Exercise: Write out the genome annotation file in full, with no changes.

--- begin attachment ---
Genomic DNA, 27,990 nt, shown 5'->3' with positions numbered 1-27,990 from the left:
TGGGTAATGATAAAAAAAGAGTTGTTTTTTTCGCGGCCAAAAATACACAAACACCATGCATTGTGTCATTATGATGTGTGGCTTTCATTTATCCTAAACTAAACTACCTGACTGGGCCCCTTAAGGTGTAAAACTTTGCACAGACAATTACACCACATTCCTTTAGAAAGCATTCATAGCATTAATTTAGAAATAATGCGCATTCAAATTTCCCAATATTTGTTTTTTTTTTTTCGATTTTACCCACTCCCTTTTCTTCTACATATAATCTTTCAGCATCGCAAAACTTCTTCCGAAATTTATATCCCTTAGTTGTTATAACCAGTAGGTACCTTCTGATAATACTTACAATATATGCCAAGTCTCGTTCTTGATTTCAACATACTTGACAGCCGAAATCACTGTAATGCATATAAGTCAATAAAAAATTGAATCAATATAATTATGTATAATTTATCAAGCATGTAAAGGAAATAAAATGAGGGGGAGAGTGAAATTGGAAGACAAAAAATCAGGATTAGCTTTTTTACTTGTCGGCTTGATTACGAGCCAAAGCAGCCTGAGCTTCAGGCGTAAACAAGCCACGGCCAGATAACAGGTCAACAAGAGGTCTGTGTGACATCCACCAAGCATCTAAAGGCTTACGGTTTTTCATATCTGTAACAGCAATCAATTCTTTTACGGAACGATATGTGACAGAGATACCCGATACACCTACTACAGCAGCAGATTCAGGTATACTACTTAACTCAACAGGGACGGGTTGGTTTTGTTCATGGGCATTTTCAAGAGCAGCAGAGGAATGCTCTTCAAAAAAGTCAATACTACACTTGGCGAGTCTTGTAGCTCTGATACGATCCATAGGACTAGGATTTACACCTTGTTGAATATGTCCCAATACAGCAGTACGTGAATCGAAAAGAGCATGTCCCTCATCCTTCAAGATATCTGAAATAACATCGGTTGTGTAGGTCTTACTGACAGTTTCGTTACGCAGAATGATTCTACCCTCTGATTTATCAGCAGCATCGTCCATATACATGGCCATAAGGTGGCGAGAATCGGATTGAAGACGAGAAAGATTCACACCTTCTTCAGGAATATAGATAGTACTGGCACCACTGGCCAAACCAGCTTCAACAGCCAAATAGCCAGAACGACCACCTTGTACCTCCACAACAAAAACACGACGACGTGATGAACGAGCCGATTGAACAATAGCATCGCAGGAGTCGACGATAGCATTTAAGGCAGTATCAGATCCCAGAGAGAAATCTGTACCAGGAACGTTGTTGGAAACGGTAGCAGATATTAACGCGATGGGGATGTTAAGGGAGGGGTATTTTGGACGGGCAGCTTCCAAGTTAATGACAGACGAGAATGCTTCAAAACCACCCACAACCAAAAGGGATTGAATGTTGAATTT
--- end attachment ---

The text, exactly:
Genomic DNA, 27,990 nt, shown 5'->3' with positions numbered 1-27,990 from the left:
TGGGTAATGATAAAAAAAGAGTTGTTTTTTTCGCGGCCAAAAATACACAAACACCATGCATTGTGTCATTATGATGTGTGGCTTTCATTTATCCTAAACTAAACTACCTGACTGGGCCCCTTAAGGTGTAAAACTTTGCACAGACAATTACACCACATTCCTTTAGAAAGCATTCATAGCATTAATTTAGAAATAATGCGCATTCAAATTTCCCAATATTTGTTTTTTTTTTTTCGATTTTACCCACTCCCTTTTCTTCTACATATAATCTTTCAGCATCGCAAAACTTCTTCCGAAATTTATATCCCTTAGTTGTTATAACCAGTAGGTACCTTCTGATAATACTTACAATATATGCCAAGTCTCGTTCTTGATTTCAACATACTTGACAGCCGAAATCACTGTAATGCATATAAGTCAATAAAAAATTGAATCAATATAATTATGTATAATTTATCAAGCATGTAAAGGAAATAAAATGAGGGGGAGAGTGAAATTGGAAGACAAAAAATCAGGATTAGCTTTTTTACTTGTCGGCTTGATTACGAGCCAAAGCAGCCTGAGCTTCAGGCGTAAACAAGCCACGGCCAGATAACAGGTCAACAAGAGGTCTGTGTGACATCCACCAAGCATCTAAAGGCTTACGGTTTTTCATATCTGTAACAGCAATCAATTCTTTTACGGAACGATATGTGACAGAGATACCCGATACACCTACTACAGCAGCAGATTCAGGTATACTACTTAACTCAACAGGGACGGGTTGGTTTTGTTCATGGGCATTTTCAAGAGCAGCAGAGGAATGCTCTTCAAAAAAGTCAATACTACACTTGGCGAGTCTTGTAGCTCTGATACGATCCATAGGACTAGGATTTACACCTTGTTGAATATGTCCCAATACAGCAGTACGTGAATCGAAAAGAGCATGTCCCTCATCCTTCAAGATATCTGAAATAACATCGGTTGTGTAGGTCTTACTGACAGTTTCGTTACGCAGAATGATTCTACCCTCTGATTTATCAGCAGCATCGTCCATATACATGGCCATAAGGTGGCGAGAATCGGATTGAAGACGAGAAAGATTCACACCTTCTTCAGGAATATAGATAGTACTGGCACCACTGGCCAAACCAGCTTCAACAGCCAAATAGCCAGAACGACCACCTTGTACCTCCACAACAAAAACACGACGACGTGATGAACGAGCCGATTGAACAATAGCATCGCAGGAGTCGACGATAGCATTTAAGGCAGTATCAGATCCCAGAGAGAAATCTGTACCAGGAACGTTGTTGGAAACGGTAGCAGATATTAACGCGATGGGGATGTTAAGGGAGGGGTATTTTGGACGGGCAGCTTCCAAGTTAATGACAGACGAGAATGCTTCAAAACCACCCACAACCAAAAGGGATTGAATGTTGAATTT